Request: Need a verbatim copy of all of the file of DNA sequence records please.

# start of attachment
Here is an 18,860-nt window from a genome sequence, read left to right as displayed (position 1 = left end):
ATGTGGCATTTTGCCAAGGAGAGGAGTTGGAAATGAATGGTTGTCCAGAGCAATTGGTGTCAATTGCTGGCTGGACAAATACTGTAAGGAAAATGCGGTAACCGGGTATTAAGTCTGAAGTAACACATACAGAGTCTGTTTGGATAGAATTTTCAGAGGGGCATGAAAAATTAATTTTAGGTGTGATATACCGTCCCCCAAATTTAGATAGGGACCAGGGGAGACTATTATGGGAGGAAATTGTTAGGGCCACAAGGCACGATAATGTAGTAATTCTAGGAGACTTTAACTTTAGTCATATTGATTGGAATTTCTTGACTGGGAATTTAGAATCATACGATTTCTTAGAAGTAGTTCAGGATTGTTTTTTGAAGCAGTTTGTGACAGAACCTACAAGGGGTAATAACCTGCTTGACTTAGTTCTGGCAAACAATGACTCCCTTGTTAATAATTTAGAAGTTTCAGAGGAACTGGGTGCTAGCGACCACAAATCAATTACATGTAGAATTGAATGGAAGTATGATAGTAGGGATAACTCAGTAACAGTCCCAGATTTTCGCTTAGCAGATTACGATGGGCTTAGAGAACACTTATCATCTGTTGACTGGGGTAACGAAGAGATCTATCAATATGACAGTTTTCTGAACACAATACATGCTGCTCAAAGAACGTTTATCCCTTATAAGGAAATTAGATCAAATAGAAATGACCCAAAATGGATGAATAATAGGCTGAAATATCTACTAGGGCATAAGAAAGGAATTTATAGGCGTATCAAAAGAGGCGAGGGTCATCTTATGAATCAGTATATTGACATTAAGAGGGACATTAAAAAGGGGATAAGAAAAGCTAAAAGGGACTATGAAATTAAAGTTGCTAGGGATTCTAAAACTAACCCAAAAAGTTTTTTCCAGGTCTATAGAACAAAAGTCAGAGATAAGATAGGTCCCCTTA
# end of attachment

Here is an 18,860-nt window from a genome sequence, read left to right as displayed (position 1 = left end):
ATGTGGCATTTTGCCAAGGAGAGGAGTTGGAAATGAATGGTTGTCCAGAGCAATTGGTGTCAATTGCTGGCTGGACAAATACTGTAAGGAAAATGCGGTAACCGGGTATTAAGTCTGAAGTAACACATACAGAGTCTGTTTGGATAGAATTTTCAGAGGGGCATGAAAAATTAATTTTAGGTGTGATATACCGTCCCCCAAATTTAGATAGGGACCAGGGGAGACTATTATGGGAGGAAATTGTTAGGGCCACAAGGCACGATAATGTAGTAATTCTAGGAGACTTTAACTTTAGTCATATTGATTGGAATTTCTTGACTGGGAATTTAGAATCATACGATTTCTTAGAAGTAGTTCAGGATTGTTTTTTGAAGCAGTTTGTGACAGAACCTACAAGGGGTAATAACCTGCTTGACTTAGTTCTGGCAAACAATGACTCCCTTGTTAATAATTTAGAAGTTTCAGAGGAACTGGGTGCTAGCGACCACAAATCAATTACATGTAGAATTGAATGGAAGTATGATAGTAGGGATAACTCAGTAACAGTCCCAGATTTTCGCTTAGCAGATTACGATGGGCTTAGAGAACACTTATCATCTGTTGACTGGGGTAACGAAGAGATCTATCAATATGACAGTTTTCTGAACACAATACATGCTGCTCAAAGAACGTTTATCCCTTATAAGGAAATTAGATCAAATAGAAATGACCCAAAATGGATGAATAATAGGCTGAAATATCTACTAGGGCATAAGAAAGGAATTTATAGGCGTATCAAAAGAGGCGAGGGTCATCTTATGAATCAGTATATTGACATTAAGAGGGACATTAAAAAGGGGATAAGAAAAGCTAAAAGGGACTATGAAATTAAAGTTGCTAGGGATTCTAAAACTAACCCAAAAAGTTTTTTCCAGGTCTATAGAACAAAAGTCAGAGATAAGATAGGTCCCCTTA